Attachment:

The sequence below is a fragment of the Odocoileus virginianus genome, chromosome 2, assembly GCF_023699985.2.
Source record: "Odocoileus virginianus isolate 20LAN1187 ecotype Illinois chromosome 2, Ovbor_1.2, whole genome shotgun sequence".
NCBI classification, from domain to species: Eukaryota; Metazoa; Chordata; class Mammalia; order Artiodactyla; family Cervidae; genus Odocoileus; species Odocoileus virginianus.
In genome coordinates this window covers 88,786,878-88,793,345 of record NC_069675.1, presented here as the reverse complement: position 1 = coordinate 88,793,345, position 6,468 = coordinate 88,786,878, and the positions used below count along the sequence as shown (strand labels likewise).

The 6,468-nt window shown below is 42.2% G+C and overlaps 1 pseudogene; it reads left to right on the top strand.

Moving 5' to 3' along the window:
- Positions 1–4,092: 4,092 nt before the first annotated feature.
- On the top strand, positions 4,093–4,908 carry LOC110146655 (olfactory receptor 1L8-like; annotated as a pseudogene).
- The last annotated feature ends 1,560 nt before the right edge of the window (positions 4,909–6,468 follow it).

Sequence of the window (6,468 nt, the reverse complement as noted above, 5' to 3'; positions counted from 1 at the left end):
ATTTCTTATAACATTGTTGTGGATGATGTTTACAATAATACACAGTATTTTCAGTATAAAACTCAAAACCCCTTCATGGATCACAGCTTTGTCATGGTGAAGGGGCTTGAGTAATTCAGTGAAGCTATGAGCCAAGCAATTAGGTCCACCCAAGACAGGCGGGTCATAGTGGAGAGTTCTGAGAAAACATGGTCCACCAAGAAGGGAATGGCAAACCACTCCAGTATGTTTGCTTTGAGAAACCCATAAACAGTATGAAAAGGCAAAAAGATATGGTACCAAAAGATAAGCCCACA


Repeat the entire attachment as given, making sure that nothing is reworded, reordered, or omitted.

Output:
The sequence below is a fragment of the Odocoileus virginianus genome, chromosome 2, assembly GCF_023699985.2.
Source record: "Odocoileus virginianus isolate 20LAN1187 ecotype Illinois chromosome 2, Ovbor_1.2, whole genome shotgun sequence".
NCBI classification, from domain to species: Eukaryota; Metazoa; Chordata; class Mammalia; order Artiodactyla; family Cervidae; genus Odocoileus; species Odocoileus virginianus.
In genome coordinates this window covers 88,786,878-88,793,345 of record NC_069675.1, presented here as the reverse complement: position 1 = coordinate 88,793,345, position 6,468 = coordinate 88,786,878, and the positions used below count along the sequence as shown (strand labels likewise).

The 6,468-nt window shown below is 42.2% G+C and overlaps 1 pseudogene; it reads left to right on the top strand.

Moving 5' to 3' along the window:
- Positions 1–4,092: 4,092 nt before the first annotated feature.
- On the top strand, positions 4,093–4,908 carry LOC110146655 (olfactory receptor 1L8-like; annotated as a pseudogene).
- The last annotated feature ends 1,560 nt before the right edge of the window (positions 4,909–6,468 follow it).

Sequence of the window (6,468 nt, the reverse complement as noted above, 5' to 3'; positions counted from 1 at the left end):
ATTTCTTATAACATTGTTGTGGATGATGTTTACAATAATACACAGTATTTTCAGTATAAAACTCAAAACCCCTTCATGGATCACAGCTTTGTCATGGTGAAGGGGCTTGAGTAATTCAGTGAAGCTATGAGCCAAGCAATTAGGTCCACCCAAGACAGGCGGGTCATAGTGGAGAGTTCTGAGAAAACATGGTCCACCAAGAAGGGAATGGCAAACCACTCCAGTATGTTTGCTTTGAGAAACCCATAAACAGTATGAAAAGGCAAAAAGATATGGTACCAAAAGATAAGCCCACA